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Tesla: Elon Musk says he will break with a 200-year-old tradition in future electric cars

Tesla is moving away from using a tried and tested battery chemistry in its vehicles, and it shows how the landscape is changing.

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Tesla aims to move away from using the tried-and-tested lead-acid 12-volt battery in its vehicles, CEO Elon Musk revealed Monday.

The CEO, responding to a question on Twitter about whether Tesla could install lithium-ion 12-volt batteries in its entry-level Model 3 and Model Y electric vehicles, replied: “We will try.”

“Preferable for Tesla too, as they last so long,” Musk wrote. “Unlike other makers of cars, our goal is *not* to profit from service. Best service is not needing service in the first place.”

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The switch would mean that the smaller 12-volt battery would use the lithium-ion chemistry employed in the car’s larger battery. Musk confirmed in a February 2021 with teardown expert Sandy Munro that the firm would start using lithium-ion 12-volt batteries in the Model S and Model X.

“It’s got way more capacity,” Musk said in February 2021. “The counter and cycle life match that of the main pack. We should have done it before now, but it’s great that we’re doing it now.”

Switching the Model 3 and Model Y would cover the firm’s whole lineup at the time of writing.

What is a 12-volt battery? — Modern cars — not just electric ones — come equipped with a 12-volt battery. This low voltage pack is used to power small accessories like the lights, in-car entertainment, and electric windows. It’s also used to get the car started.

Musk has spoken before about moving away from 12-volt batteries. In 2017 he suggested the Model Y could skip the battery entirely, but the car ultimately launched in 2020 with a 12-volt pack intact.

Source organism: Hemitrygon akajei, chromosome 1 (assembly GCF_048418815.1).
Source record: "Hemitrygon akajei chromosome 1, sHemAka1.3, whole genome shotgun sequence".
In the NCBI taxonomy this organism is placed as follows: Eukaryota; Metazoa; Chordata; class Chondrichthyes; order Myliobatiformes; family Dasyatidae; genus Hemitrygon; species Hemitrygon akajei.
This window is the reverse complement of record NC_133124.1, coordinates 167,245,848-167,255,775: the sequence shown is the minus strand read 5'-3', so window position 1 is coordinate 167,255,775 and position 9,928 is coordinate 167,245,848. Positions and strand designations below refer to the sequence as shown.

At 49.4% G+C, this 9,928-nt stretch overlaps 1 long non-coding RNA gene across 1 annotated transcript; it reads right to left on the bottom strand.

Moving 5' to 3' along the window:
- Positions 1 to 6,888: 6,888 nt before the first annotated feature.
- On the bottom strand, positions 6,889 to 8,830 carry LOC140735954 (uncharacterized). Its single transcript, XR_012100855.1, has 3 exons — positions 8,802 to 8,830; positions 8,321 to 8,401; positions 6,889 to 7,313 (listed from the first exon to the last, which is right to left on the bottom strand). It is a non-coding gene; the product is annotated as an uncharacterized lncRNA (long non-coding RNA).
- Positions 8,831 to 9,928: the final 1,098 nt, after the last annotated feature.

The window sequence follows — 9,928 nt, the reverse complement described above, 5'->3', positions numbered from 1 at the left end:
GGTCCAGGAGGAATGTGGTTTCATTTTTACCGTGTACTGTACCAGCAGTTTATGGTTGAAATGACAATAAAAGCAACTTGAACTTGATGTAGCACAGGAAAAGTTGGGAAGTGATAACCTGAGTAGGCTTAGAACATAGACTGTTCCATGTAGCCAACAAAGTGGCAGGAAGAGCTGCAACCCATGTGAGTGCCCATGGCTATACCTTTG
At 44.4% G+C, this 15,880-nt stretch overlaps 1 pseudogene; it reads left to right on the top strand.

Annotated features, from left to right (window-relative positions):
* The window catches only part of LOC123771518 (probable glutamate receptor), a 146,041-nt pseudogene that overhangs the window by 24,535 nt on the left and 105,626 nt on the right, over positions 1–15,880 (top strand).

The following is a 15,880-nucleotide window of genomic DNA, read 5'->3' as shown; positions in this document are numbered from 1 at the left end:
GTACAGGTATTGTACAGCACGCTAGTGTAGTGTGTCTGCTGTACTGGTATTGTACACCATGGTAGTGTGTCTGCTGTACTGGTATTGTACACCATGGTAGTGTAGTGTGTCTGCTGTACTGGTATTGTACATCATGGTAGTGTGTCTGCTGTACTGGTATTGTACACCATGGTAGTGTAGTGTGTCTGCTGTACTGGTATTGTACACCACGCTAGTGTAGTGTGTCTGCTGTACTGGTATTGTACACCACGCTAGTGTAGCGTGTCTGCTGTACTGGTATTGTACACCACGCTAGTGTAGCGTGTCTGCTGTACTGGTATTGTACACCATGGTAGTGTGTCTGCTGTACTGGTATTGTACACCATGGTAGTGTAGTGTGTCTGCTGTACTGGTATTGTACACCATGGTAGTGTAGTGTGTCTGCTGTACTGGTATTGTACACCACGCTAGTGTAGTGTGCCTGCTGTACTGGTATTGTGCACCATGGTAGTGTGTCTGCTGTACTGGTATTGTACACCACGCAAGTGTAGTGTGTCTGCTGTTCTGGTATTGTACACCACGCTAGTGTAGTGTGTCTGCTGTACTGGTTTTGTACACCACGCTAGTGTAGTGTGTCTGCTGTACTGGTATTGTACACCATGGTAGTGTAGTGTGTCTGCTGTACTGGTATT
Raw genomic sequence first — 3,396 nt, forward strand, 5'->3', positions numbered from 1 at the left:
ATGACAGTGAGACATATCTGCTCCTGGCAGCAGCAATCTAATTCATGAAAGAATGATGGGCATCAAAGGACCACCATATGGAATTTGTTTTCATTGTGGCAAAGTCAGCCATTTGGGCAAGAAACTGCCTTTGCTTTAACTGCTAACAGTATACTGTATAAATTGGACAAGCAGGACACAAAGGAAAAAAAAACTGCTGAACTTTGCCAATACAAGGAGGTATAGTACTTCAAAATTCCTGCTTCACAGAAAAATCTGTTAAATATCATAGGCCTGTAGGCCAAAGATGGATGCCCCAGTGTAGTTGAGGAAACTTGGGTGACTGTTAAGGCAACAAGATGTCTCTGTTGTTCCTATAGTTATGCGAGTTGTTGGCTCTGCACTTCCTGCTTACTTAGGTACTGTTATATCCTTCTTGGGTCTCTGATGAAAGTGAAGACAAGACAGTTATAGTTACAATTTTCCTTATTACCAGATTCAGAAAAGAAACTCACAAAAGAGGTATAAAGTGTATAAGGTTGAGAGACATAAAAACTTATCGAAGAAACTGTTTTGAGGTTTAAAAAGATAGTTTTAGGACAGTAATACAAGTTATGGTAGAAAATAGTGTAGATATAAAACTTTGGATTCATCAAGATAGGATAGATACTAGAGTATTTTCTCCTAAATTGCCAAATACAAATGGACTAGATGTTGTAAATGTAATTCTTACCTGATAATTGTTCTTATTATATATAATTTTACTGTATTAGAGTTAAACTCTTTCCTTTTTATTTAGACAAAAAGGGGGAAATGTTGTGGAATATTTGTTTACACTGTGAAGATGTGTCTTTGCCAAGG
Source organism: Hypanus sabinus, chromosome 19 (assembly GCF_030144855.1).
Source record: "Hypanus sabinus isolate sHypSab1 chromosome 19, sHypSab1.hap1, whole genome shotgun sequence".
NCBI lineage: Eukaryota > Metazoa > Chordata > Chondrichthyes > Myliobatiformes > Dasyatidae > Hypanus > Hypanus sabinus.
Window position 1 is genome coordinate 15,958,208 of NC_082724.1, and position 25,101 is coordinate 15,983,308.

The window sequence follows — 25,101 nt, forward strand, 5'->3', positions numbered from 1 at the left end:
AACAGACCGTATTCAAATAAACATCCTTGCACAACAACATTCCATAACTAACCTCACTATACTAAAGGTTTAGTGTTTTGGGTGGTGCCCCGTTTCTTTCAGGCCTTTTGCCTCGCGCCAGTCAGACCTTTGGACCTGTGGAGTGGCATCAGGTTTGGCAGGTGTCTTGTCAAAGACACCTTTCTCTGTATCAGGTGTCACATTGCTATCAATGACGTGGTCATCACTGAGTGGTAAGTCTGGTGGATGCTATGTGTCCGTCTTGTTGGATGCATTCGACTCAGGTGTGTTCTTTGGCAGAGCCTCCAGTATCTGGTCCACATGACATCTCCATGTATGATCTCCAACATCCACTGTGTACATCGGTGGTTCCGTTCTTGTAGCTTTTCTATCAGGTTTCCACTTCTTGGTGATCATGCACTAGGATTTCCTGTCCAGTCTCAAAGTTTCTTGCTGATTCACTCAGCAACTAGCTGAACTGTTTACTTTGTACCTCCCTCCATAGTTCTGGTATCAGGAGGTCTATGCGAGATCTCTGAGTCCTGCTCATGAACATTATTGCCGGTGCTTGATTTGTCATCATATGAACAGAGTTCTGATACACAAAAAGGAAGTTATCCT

“It’s very much a vestigal voltage,” Musk said in the February 2021 interview, explaining how power over Ethernet cables could reach much higher voltages.

Why lead acid? — Although Tesla’s vehicles use lithium-ion for the main high voltage pack, Tesla’s 12-volt batteries have stuck with lead-acid chemistry. These were invented in 1859 and were a mainstay of cars in the 20th century.

Electric vehicle magazine Charged explained in August 2018 that lead-acid has remained a favorite because it’s incredibly widespread, resilient, and able to operate at a wide range of temperatures from minus 13 degrees Fahrenheit to 131 degrees.

But as teardown expert Sandy Munroe noted in his interview with Musk, lithium-ion cells hold a number of benefits. The box is smaller, which reduces wasted space. Using a cell that matches the life cycle of the main pack could also reduce the need to replace the 12-volt cell over the main battery’s lifespan.

The older cell did require maintenance. In September 2020, Electrek editor-in-chief Fred Lambert revealed that his Model X was on its fourth 12-volt battery after 400,000 miles of driving. Replacing the 12-volt battery cost Lambert $280.

The Inverse analysis — Musk is pushing hard for lithium-ion as the future of electric vehicles and clean energy. Last week, he declared that the technology alone would be enough to transition the world onto sustainable energy.

In September 2020, he unveiled a new battery cell designed to be easier than ever to manufacture. Tweaks to the production process would result in a 75 percent reduction in investment per gigawatt-hour. The firm is now aiming to produce three terawatt-hours of batteries per year by 2030.

Lead acid may have made sense in an earlier market, but as Tesla aims to rapidly boost its lithium-ion production, the market is shifting.

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